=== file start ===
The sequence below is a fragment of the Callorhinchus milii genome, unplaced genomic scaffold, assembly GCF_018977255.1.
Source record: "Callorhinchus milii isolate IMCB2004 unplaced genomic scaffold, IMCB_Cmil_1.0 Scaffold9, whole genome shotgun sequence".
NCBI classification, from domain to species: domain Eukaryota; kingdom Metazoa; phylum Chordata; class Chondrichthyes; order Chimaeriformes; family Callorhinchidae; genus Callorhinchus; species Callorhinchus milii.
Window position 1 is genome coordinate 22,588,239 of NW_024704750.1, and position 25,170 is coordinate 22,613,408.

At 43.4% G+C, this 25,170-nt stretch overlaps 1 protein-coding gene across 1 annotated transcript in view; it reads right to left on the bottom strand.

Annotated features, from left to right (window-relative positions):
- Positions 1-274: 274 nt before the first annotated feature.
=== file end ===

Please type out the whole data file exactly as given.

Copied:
The sequence below is a fragment of the Callorhinchus milii genome, unplaced genomic scaffold, assembly GCF_018977255.1.
Source record: "Callorhinchus milii isolate IMCB2004 unplaced genomic scaffold, IMCB_Cmil_1.0 Scaffold9, whole genome shotgun sequence".
NCBI classification, from domain to species: domain Eukaryota; kingdom Metazoa; phylum Chordata; class Chondrichthyes; order Chimaeriformes; family Callorhinchidae; genus Callorhinchus; species Callorhinchus milii.
Window position 1 is genome coordinate 22,588,239 of NW_024704750.1, and position 25,170 is coordinate 22,613,408.

At 43.4% G+C, this 25,170-nt stretch overlaps 1 protein-coding gene across 1 annotated transcript in view; it reads right to left on the bottom strand.

Annotated features, from left to right (window-relative positions):
- Positions 1-274: 274 nt before the first annotated feature.